By John Byczkowski
The Cincinnati Enquirer
New England Patriots fans have a dilemma: If their team wins the Super Bowl today, they might live out their retirement years eating dog food in the cold.
That's just history. Out of 37 Super Bowls, 10 have been won by teams from the old American Football League, like the Patriots. In six of those years, the stock market dropped. Of the 27 years when the championship has been by a team from the National Football Conference - the old NFL - the market has gone up in 23 of them.
So, if you care anything about your future, cheer for the NFC's Carolina Panthers. It's stupid, it's senseless, and yet, it's uncanny.
Should investors put any money on this? "Oh, no," said Sam Stovall, chief investment strategist at Standard & Poor's in New York. "It's certainly something that's fun to talk about, and to point to, but it doesn't necessarily fit into a strategy."
He should know. His father Robert, a 50-year Wall Street veteran, popularized the Super Bowl indicator when he began tracking it in 1979. Sam knows that interest rates and inflation and profits are more important to stock prices than touchdowns, but the link remains. It was wrong four years in a row, from 1998 to 2001, but it's been correct again the last two years.
"It's my financial Frankenstein. I can't get rid of it," said the elder Stovall, now with Wood Asset Management in Sarasota, Fla. "Every year I say, 'Let's just forget about this thing,' then I get phone calls and people start to put it in the paper, and I figure if I don't follow it, some other character's going to come along and say he created it."
The theory takes a little bit of explaining, because of football history. In 1970, the American Football League was merged into the National Football League. The old AFL, with the Browns, Colts and Steelers from the NFL, became the NFL's American Football Conference. The remaining old NFL teams became the National Football Conference.
The theory says the stock market rises in years when the Super Bowl is won by a team from the NFC, or old NFL. When an AFC/old AFL team wins, the market drops.
Out of 37 years, the Super Bowl indicator has been right 30 times against the Dow Jones Industrial Average, 29 times against the S&P 500 Index and 28 times against the NYSE Composite Index. Against the S&P 500, the indicator was correct 13 years in a row, from 1971 to 1983.
The late Leonard Koppett, a New York Times sportswriter who's in both the baseball and basketball halls of fame, first picked up on the trend in 1975. In 1979, Stovall, a Louisville native, added the Super Bowl indicator to a basket of a dozen things he used to predict the market, and he's been the voice of the indicator ever since.
Though it makes no sense whatsoever, the Super Bowl has outlived almost all the other indicators. For years, Stovall used the "General Motors bellwether," which said where GM stock goes, so goes the rest of the market. But that fell apart as foreign automakers have risen and GM's dividend policies became less consistent.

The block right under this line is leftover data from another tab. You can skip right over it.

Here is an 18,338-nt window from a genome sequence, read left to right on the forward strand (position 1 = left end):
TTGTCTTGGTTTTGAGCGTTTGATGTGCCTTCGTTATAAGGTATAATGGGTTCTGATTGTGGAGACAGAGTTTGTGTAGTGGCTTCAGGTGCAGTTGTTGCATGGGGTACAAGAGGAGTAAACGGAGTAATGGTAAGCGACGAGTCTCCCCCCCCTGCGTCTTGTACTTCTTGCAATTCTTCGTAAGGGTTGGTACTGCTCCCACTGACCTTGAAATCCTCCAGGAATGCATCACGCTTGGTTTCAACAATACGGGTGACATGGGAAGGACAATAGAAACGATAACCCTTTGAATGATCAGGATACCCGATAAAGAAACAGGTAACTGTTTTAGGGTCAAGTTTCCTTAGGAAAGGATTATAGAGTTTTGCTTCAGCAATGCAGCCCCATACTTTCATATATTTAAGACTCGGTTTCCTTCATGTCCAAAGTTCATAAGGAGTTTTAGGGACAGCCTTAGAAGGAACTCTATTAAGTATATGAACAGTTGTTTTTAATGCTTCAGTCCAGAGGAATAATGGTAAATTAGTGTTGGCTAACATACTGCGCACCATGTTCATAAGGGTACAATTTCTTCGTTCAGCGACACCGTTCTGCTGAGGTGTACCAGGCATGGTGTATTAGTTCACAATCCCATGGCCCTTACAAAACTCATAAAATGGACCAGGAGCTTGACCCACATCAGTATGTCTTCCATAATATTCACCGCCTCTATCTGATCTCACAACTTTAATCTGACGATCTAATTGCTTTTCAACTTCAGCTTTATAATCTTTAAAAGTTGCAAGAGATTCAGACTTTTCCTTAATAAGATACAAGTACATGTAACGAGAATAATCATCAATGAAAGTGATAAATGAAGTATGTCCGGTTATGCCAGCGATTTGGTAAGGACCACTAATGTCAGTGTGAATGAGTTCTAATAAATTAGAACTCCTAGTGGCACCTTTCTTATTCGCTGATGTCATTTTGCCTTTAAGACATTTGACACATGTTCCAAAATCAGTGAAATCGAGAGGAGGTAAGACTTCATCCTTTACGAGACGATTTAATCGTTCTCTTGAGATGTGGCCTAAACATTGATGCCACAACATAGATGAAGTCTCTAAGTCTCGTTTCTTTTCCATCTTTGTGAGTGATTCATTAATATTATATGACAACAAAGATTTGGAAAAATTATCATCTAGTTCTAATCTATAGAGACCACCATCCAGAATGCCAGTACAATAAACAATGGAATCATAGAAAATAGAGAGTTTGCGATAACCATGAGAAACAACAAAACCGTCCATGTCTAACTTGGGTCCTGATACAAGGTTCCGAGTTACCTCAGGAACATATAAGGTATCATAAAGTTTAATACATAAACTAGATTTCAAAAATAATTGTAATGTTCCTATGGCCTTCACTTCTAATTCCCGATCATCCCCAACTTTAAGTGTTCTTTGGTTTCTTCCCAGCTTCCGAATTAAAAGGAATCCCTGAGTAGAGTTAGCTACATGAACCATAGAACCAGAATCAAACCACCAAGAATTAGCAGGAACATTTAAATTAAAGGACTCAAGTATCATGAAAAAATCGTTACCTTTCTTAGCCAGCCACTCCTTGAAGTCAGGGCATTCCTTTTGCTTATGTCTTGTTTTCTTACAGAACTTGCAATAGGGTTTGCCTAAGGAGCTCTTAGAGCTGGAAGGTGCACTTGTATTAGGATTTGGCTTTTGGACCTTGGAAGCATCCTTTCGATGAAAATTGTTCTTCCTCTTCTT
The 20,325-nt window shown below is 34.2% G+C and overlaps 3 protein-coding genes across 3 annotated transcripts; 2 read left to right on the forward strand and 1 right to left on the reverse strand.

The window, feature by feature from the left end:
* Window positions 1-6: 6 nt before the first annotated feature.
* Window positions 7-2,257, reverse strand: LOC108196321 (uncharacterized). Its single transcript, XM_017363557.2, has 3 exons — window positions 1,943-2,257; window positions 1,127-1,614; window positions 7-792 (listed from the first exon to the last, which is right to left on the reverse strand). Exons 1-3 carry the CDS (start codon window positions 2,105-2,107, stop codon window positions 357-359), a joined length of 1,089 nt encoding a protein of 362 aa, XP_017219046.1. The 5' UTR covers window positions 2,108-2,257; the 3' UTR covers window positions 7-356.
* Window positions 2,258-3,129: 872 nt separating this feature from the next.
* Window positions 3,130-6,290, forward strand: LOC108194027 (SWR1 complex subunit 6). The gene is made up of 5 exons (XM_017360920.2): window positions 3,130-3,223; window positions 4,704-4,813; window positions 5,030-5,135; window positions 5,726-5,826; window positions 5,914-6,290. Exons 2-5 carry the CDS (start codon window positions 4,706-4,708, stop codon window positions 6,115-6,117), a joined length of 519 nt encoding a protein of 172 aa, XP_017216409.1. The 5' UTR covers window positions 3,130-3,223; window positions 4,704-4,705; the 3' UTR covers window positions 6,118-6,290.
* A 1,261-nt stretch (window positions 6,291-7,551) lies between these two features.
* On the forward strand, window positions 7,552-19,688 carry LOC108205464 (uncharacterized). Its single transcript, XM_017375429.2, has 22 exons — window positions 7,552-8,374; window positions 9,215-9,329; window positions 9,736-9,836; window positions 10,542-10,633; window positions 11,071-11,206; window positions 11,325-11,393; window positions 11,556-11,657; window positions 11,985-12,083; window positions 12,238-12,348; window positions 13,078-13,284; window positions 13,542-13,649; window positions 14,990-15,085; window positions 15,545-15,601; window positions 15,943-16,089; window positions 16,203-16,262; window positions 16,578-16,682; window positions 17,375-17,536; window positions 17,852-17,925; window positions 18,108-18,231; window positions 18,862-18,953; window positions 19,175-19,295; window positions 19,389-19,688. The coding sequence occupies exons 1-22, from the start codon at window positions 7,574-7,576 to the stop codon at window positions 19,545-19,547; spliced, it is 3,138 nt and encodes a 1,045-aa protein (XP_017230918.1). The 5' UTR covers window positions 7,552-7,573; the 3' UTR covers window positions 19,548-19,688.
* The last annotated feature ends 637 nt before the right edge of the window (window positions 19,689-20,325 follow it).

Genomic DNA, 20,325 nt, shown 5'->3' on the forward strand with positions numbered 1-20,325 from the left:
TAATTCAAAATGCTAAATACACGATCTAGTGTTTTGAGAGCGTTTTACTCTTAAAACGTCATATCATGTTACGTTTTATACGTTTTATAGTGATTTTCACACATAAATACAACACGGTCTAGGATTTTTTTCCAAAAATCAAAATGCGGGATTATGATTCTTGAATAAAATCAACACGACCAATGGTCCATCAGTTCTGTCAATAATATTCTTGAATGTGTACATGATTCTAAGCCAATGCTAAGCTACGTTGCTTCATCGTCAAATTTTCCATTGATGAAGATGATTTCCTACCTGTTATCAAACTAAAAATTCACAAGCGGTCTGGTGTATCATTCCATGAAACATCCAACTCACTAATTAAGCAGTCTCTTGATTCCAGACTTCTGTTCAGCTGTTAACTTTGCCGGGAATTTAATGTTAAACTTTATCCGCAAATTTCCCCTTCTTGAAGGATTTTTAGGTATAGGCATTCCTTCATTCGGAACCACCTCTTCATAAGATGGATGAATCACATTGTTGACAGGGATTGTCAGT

Then, for a while, he used baseball batting averages as a predictor, in reverse: When batters' averages went down, the market went up. "My theory was they didn't have to work so hard, they didn't have to hang in tight against a curve ball, if they were making money in the stock market," he said. That lost traction in the 1970s.
"These things come and go, but the Super Bowl indicator" - correct almost 80 percent of the time over 37 years - "is very hard to ignore," he said.
Not that he'd ever put serious money on it, but there's no doubt he's benefited from it and the attention it gets every year.
"It's been a big help to me," said Stovall, a frequent guest on Louis Rukeyser's Wall Street TV show. "I am 77 years old, I'm a World War II veteran, and there are not many of us running around making a good living, and the media's been a big help to me.
"People used to kid me for spending time talking to the media and writing columns and going on TV and so forth, but those guys are all retired, but I'm still chugging along and enjoying myself and helping my clients and doing business and making money. I'm having a good time."
Stovall says it helps that the indicator is biased to the bullish side, because there are 19 NFC/old NFL teams and 13 AFC/old AFL teams. That fits because the market goes up more often than it goes down, reflecting population and economic growth.
The theory's been bent around a little to accommodate changes in the league. The Tampa Bay Buccaneers, for instance, played their first game in 1975 in the NFC, so they're neither an old NFL nor old AFL team. As an NFC team, they won the Super Bowl last year, and the market went up, so the predictor holds.
The AFC's Baltimore Ravens are considered an old NFL team because they were the old-NFL Cleveland Browns until 1996. The Ravens won the Super Bowl in 2002, and the market fell, so Baltimore-by-way-of-Cleveland was wrong that year.
It's almost painful to think what it means if the Super Bowl is ever won by the Seattle Seahawks, a post-merger expansion team that moved from the AFC to the NFC in 2001. Stovall will cross that bridge when he comes to it.
"I certainly wouldn't put serious money on the market" based on who wins the Super Bowl, he said. "I don't take it seriously. I feel better when it's in a buy mode rather than a sell mode."
Stovall continues to work on new indicators.
"I'm interested in currency fluctuations," he said. "I have tabulations you can get from anyplace. When the dollar starts to look shaky, which it did about ..."
Isn't there something else out there, like when blondes win the best-actress Oscar?
"I'm not that smart," he said. "I have to have the data, I have to have the record before I can call it a theory that's of any use to anybody."
Like the Super Bowl indicator.
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